THE leaders of France, Germany, Ukraine and Russia have met for an emergency summit in a bid to end the war in eastern Ukraine.
The four leaders met in Minsk, the capital of Belarus, as heavy fighting between government forces and Moscow-backed rebels cast a shadow over their efforts to resolve the conflict that has become Europe’s biggest security crisis in decades.
Petro Poroshenko, the Ukrainian president, warned as he prepared for the summit that there is either a ceasefire in eastern Ukraine or “the situation goes out of control”.
Fighting escalated in the hours leading up to the summit as rebels apparently sought to make territorial gains in order to strengthen their bargaining position.
Ukraine’s defence ministry said yesterday that 19 soldiers died on Tuesday in combat for the bitterly contested and strategic town of Debaltseve, which is now almost besieged by separatists.
Eleven civilians were killed in an artillery attack on government-held territory, while civilian deaths were also reported in the rebel-held city of Donetsk yesterday.
Kiev accuses Russia of orchestrating the war in eastern Ukraine as part of a policy to destabilise and weaken the country, but the Kremlin rejects these accusations and claims the war is instead a civil conflict.
Faced with a widening and worsening security situation, the leaders meeting in Minsk last night hoped to agree on a peace plan that at the very least will silence the guns, if not provide a long-term political solution.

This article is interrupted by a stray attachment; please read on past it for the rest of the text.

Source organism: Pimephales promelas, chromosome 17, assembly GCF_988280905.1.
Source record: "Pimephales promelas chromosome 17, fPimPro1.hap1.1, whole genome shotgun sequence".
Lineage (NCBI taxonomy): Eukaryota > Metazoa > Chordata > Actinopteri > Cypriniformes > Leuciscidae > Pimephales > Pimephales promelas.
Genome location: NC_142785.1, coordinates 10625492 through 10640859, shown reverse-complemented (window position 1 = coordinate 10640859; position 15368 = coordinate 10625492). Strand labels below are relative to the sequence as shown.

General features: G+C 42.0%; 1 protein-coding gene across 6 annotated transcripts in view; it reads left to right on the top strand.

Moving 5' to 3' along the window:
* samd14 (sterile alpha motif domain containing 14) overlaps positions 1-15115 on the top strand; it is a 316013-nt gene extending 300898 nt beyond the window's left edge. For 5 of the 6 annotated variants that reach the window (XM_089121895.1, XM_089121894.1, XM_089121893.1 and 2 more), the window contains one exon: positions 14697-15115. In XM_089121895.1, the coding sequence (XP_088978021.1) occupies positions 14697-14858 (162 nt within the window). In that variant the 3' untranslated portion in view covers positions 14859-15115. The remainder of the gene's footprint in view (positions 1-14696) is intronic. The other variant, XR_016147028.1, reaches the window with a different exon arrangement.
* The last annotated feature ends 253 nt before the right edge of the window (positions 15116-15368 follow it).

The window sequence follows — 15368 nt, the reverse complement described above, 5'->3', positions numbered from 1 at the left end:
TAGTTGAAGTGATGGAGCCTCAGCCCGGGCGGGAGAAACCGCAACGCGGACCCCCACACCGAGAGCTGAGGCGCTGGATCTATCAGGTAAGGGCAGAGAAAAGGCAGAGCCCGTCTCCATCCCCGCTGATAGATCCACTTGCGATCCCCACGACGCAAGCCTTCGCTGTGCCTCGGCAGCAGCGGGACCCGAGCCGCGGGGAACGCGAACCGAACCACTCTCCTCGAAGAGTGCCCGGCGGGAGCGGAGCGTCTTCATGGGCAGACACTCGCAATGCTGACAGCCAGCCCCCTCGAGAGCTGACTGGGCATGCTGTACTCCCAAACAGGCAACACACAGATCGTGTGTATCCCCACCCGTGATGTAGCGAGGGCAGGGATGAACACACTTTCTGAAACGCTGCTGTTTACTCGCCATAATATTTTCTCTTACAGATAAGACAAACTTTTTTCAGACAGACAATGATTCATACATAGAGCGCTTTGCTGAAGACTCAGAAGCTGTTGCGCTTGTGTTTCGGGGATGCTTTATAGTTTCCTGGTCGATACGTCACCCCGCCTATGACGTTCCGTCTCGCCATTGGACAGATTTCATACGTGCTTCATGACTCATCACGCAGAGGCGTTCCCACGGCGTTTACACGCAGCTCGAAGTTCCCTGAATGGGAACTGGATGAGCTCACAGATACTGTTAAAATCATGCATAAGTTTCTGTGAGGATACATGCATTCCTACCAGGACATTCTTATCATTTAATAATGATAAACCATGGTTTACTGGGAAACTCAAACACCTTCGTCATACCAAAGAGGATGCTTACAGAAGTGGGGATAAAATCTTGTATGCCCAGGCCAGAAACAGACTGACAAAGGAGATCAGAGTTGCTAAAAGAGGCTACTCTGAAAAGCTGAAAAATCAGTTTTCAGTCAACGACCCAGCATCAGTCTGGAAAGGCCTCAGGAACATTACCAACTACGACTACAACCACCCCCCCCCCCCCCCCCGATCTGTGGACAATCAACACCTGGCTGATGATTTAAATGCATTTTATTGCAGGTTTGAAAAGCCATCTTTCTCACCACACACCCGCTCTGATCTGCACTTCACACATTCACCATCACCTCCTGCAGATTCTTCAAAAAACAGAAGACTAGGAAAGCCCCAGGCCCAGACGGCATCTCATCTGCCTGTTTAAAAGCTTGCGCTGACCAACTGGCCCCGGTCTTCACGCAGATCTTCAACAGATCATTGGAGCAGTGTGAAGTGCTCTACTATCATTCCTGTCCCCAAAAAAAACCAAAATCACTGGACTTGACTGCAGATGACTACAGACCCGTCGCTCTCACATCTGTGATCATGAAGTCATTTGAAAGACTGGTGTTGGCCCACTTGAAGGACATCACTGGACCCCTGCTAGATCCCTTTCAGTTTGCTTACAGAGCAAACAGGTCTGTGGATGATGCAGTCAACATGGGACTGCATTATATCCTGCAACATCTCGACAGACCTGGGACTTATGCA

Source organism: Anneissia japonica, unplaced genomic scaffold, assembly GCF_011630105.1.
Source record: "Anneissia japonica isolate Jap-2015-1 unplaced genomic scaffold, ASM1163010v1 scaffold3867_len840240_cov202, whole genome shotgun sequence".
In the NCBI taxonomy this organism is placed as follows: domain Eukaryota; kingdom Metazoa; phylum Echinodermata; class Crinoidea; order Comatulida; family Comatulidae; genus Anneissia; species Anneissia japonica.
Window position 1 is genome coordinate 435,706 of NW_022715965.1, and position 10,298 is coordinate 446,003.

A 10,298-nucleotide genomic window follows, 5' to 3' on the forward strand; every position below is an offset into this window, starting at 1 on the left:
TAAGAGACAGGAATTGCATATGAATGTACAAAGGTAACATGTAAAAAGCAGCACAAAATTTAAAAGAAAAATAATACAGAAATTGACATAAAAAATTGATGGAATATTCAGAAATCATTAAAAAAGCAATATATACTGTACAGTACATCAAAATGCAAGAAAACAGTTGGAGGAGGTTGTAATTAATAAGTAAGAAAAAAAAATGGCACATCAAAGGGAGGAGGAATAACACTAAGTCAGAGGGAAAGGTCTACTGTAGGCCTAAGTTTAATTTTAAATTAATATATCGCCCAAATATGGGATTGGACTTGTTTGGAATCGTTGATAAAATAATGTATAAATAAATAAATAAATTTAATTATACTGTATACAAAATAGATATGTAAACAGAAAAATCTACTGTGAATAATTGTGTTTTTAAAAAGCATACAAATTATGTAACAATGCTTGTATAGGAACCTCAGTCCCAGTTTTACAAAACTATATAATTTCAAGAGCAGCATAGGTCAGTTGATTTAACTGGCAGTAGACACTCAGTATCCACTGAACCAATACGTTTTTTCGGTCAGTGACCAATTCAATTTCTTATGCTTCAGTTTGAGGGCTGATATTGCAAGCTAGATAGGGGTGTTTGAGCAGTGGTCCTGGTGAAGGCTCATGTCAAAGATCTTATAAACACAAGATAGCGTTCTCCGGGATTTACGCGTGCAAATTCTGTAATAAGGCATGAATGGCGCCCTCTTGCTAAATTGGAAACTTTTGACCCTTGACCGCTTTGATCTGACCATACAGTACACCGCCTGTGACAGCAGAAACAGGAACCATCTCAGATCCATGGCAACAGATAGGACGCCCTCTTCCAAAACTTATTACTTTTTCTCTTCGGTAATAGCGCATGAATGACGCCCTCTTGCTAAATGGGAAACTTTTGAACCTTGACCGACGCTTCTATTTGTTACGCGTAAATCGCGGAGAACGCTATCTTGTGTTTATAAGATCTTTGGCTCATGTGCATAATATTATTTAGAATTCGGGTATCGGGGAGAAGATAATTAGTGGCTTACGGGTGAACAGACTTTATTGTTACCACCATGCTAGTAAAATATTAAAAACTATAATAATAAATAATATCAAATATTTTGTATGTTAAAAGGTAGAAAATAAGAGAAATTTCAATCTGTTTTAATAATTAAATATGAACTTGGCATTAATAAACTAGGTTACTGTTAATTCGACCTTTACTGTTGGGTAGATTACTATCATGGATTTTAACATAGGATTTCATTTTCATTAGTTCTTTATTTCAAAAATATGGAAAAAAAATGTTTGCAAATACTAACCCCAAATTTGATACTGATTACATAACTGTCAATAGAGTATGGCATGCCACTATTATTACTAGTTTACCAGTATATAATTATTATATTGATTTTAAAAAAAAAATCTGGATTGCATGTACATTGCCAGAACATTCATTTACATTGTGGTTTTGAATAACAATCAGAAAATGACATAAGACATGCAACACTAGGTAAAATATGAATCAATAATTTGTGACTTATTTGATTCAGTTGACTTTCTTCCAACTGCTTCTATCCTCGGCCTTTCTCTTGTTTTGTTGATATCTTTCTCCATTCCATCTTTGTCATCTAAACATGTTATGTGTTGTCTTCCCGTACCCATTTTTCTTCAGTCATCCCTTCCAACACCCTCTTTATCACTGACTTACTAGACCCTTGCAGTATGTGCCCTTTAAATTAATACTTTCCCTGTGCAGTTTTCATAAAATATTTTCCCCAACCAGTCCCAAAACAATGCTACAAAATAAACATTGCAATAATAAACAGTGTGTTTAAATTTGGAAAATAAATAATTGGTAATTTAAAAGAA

“It is something that is going to be a turning point for good or for bad… if tonight in Minsk we manage to reach an agreement,” Federica Mogherini, the EU’s foreign policy chief, said ahead of the meeting.
Before the summit, president Barack Obama, who has stressed his support for diplomatic efforts to resolve the conflict while also raising the prospect of supplying arms to Ukraine, called Vladimir Putin, his Russian counterpart, to encourage him to support any peace plan.
“President Obama underscored the rising human toll of the fighting and underscored the importance of president Putin seizing the opportunity presented by the ongoing discussions between Russia, France, Germany and Ukraine to reach a peaceful resolution,” the White House said.
“If Russia continues its aggressive actions in Ukraine, including by sending troops, weapons and financing to support the separatists, the costs for Russia will rise.”
Ukraine wants the withdrawal of all foreign forces and the restoration of government control over rebel-controlled territory, although it is prepared to grant it some form of autonomy.
The Moscow-backed rebels want separation from Ukraine, and will probably be unwilling to countenance handing over hard-won territory or their weapons to Kiev.
Russia struck an upbeat note ahead of the summit. A diplomatic source said it was “70 per cent likely” that an agreement would be reached.